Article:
The Green Urban Lunch Box’s (GULB) FruitShare program is a unique program that partners with fruit tree homeowners and community volunteers to harvest and distribute fruit that would otherwise go to waste. The harvested fruit is divided up between the tree owner, the volunteers who harvested it, and local hunger relief.
Typically, IRN would lead 2 weekly harvests that involved meeting at the office and carpooling to fruit tree locations. These harvests would consist of large groups of refugees and volunteers ranging from 10-25 participants. Modifications to the gleaning approach were made to limit size and interaction of participants while still diverting viable and nutritional produce from landfills.
A variety of fruit trees live and thrive in Southwest Washington. It can seem tricky to know when fruit is ready to harvest, but here is a helpful breakdown of indicators by fruit tree type..
Urban Abundance harvests and tends backyard and community orchards in Clark County, WA. Pruning is an essential element of orchard maintenance, and pruning at different times of year can yield different results.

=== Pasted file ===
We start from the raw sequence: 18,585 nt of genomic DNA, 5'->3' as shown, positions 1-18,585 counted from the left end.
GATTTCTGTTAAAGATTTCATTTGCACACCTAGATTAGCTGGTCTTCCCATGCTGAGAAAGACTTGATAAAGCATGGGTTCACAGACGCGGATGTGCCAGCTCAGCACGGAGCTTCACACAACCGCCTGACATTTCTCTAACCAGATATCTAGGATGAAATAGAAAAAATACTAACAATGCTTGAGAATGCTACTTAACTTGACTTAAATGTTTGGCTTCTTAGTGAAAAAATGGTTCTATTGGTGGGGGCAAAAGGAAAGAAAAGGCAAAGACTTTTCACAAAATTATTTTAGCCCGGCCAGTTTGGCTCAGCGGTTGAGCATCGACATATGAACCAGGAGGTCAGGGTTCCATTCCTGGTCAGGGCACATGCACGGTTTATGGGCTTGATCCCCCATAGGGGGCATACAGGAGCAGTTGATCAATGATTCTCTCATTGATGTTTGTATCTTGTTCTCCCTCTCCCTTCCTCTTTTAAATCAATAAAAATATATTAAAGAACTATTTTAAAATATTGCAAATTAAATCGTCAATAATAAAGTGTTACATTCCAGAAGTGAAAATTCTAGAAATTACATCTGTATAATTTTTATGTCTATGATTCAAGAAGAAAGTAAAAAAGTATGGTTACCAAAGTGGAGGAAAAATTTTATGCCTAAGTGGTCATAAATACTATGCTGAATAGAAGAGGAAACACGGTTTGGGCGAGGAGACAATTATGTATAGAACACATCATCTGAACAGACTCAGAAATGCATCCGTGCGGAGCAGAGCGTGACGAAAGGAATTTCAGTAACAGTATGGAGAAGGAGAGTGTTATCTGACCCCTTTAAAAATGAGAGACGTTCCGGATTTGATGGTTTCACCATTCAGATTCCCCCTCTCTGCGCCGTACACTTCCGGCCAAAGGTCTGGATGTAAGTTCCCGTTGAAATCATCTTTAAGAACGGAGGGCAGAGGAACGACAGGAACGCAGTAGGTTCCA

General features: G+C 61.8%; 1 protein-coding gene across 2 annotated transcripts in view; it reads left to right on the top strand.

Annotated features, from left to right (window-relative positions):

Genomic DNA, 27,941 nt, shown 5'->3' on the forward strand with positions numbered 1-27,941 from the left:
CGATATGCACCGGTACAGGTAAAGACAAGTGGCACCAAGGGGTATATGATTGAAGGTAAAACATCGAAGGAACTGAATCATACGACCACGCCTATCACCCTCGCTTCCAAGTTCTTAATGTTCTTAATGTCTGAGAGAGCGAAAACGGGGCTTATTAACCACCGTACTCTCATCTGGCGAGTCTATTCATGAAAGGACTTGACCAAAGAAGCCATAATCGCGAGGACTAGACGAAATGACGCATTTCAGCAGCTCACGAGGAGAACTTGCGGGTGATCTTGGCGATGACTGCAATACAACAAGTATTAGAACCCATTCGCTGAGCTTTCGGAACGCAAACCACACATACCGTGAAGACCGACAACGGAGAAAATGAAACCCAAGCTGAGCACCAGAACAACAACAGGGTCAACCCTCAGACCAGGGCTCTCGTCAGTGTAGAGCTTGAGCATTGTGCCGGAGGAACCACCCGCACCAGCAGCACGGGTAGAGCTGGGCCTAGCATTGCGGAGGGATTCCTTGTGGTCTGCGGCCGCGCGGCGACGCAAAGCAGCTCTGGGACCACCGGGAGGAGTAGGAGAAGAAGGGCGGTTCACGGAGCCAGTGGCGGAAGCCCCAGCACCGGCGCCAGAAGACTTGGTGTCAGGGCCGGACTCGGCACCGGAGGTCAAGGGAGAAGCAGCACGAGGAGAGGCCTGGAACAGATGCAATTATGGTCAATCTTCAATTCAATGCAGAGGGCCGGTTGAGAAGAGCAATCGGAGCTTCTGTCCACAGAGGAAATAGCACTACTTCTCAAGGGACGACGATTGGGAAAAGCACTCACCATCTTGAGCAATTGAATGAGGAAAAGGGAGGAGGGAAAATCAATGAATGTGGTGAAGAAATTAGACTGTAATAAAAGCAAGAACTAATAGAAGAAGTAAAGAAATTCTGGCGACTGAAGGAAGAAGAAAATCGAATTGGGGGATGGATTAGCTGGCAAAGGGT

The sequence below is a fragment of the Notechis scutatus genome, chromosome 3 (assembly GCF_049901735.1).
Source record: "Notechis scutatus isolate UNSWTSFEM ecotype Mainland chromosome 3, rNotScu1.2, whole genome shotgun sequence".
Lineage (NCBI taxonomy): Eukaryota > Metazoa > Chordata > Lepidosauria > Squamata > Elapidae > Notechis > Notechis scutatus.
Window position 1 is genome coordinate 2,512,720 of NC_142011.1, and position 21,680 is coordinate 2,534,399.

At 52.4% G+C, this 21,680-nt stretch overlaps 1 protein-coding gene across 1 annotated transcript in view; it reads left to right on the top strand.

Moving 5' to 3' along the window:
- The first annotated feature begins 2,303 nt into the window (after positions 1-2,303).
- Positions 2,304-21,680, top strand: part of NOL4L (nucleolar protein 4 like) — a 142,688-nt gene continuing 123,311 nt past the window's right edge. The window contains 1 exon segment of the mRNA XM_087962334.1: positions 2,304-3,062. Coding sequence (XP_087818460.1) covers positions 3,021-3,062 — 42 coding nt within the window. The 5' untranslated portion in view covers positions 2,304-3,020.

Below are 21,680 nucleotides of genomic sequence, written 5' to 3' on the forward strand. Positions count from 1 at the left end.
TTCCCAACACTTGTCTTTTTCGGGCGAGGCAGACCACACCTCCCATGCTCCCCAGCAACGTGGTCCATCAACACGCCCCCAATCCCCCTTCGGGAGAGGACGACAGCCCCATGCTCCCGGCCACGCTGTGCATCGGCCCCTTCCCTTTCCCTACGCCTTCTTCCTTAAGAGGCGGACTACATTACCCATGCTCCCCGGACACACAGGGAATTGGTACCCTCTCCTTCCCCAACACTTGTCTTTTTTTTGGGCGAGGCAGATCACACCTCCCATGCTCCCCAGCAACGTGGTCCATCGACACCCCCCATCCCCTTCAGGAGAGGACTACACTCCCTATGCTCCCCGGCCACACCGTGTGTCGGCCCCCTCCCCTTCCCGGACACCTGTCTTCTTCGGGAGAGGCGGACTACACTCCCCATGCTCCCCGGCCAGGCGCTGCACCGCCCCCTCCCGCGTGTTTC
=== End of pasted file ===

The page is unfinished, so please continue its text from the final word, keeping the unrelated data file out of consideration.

Keeping a gleaning program going for the long term can be a challenge; volunteers come and go, tree donors may move away and sell their properties to new owners who aren’t familiar with the program, and the fruit harvest varies from year to year..
Overview: In order to take advantage of the successful gleaning program and bypass the storage limitations of food relief agencies, volunteer-based workshops can process excess gleaned produce into shelf-stable items for distribution and teach food preservation and waste prevention..